48 2011 Shirley J Wright PhD PRE LAB EXERCISE 41 Overview of the Back Region

48 2011 shirley j wright phd pre lab exercise 41

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48 © 2011 Shirley J. Wright, Ph.D.
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PRE-LAB EXERCISE 4.1: Overview of the Back Region From superficial to deep, the layers and major components of the back region are: Skin: external surface composed of epidermis, dermis and associated structures. Subcutaneous tissue: loose connective tissue with adipose tissue (fat), superficial fascia and vessels that lie just under the skin and usually adhere to it during dissection. Deep fascia: dense connective tissue devoid of fat and wraps deep structures Muscles: extrinsic and intrinsic muscles in superficial and deeper layers. Blood vessels: arteries and veins that supply bone, muscles and nerves. Nervous system components: spinal cord, its meninges and the spinal nerves. Bones: vertebral column, its ligaments and posterior part of ribs. Although this is the general order in which structures are found in the back, conceptually it is easier to first focus on the bones , then the muscles followed by the nerves and lastly the blood vessels of the back region. In the figure below, label the vertebral column, ribs and spinal cord. Indicate the general position of muscles, nerves and blood vessels (veins are blue in figure) without using specific names of individual muscles, nerves or vessels. 49 © 2011 Shirley J. Wright, Ph.D. © P
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PRE-LAB EXERCISE 4.2: Vertebral Column The major core and structural supporting component of the back is the vertebral column (spine) which is part of the axial skeleton. The vertebral column transmits the weight of the head, neck, trunk and upper limbs to the lower limbs. It also functions to surround and protect the spinal cord and proximal parts of the spinal nerves and associated structures. Muscles of the back attach to the vertebral column and its ligaments. The vertebral column is composed of individual vertebrae and intervertebral discs (cushions between the vertebrae). Vertebrae are named for the region in which they are located. Color each vertebra type a different color: cervical, coccyx, lumbar, thoracic, sacrum. Hint: To locate the body regions, review your answers for Pre-Lab Exercise 1.4, or check in Primal Pictures (see Pre-Lab Exercises 4.3 and 4.4). PRE-LAB EXERCISE 4.3: Curvatures 50 © 2011 Shirley J. Wright, Ph.D. Number of Vertebrae: Cervical: Thoracic: Lumbar: Sacrum: Coccyx:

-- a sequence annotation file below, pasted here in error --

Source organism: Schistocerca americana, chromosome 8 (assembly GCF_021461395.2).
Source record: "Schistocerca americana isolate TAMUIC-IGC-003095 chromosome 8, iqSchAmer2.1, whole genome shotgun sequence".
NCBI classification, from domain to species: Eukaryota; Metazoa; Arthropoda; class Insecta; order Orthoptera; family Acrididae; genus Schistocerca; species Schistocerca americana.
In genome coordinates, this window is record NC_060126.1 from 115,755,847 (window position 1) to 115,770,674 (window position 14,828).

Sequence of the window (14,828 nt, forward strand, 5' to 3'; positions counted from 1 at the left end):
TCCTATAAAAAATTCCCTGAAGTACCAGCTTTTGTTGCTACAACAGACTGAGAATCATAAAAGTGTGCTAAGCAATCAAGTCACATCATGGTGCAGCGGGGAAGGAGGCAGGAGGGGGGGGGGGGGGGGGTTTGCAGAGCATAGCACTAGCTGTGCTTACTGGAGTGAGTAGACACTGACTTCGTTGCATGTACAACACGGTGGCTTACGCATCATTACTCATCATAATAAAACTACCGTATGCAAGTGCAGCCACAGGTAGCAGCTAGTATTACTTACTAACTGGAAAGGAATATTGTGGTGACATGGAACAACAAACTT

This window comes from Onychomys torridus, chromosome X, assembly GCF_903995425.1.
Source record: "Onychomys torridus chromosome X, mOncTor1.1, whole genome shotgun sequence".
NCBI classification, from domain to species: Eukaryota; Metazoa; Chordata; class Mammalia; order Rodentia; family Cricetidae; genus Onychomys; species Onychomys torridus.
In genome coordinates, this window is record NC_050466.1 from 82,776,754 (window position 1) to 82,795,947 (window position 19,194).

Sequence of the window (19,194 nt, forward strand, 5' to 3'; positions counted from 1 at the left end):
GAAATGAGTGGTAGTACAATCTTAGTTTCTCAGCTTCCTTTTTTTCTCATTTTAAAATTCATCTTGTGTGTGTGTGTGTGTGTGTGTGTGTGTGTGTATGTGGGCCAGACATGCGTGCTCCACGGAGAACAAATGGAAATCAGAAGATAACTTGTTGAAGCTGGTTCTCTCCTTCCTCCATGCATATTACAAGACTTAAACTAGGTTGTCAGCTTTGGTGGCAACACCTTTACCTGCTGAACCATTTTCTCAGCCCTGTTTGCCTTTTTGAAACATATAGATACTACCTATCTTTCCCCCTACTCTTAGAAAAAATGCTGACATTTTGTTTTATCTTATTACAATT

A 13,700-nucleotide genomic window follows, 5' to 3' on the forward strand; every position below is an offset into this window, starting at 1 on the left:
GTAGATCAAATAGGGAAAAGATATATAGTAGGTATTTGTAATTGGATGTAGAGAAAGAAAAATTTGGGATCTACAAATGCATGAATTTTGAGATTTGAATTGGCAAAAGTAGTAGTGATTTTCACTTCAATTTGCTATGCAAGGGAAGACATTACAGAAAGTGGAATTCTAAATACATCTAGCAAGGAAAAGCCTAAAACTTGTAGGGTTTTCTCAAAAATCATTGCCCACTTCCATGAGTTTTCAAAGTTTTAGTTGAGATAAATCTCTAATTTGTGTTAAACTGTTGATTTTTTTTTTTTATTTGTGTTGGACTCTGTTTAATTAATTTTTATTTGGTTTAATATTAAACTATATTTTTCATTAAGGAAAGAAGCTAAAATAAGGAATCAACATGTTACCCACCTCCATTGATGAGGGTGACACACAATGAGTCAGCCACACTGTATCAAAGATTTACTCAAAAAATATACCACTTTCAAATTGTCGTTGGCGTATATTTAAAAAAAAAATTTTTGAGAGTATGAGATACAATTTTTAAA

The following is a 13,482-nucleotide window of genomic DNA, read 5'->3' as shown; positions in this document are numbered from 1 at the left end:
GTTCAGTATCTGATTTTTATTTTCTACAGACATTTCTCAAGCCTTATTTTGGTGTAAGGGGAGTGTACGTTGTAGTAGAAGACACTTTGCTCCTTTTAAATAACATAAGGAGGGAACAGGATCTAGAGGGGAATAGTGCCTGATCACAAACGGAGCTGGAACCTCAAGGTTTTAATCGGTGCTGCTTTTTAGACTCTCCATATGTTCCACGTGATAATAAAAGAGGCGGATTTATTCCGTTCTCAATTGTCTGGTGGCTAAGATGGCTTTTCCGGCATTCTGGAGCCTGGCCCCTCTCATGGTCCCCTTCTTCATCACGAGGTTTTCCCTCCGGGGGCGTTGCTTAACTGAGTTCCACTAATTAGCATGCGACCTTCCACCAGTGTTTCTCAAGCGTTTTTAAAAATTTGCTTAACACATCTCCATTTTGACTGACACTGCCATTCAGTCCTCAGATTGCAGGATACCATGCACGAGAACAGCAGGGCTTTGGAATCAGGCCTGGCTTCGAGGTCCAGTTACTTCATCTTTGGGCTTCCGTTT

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When viewed laterally, the adult vertebral column has four curvatures each named after the region in which they are located: cervical, thoracic, lumbar and sacral curvature . These curvatures help balance and distribute the body’s weight and act as shock absorbers. The thoracic and sacral curvatures are primary curvatures because they develop during the early fetal period and are present at birth. They are concave anteriorly. The cervical and lumbar curvatures are secondary curvatures because they develop after birth and are associated with lifting the head and sitting. They are convex anteriorly.
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  • Spring '11
  • Masthay
  • Vertebra, Bones of the torso

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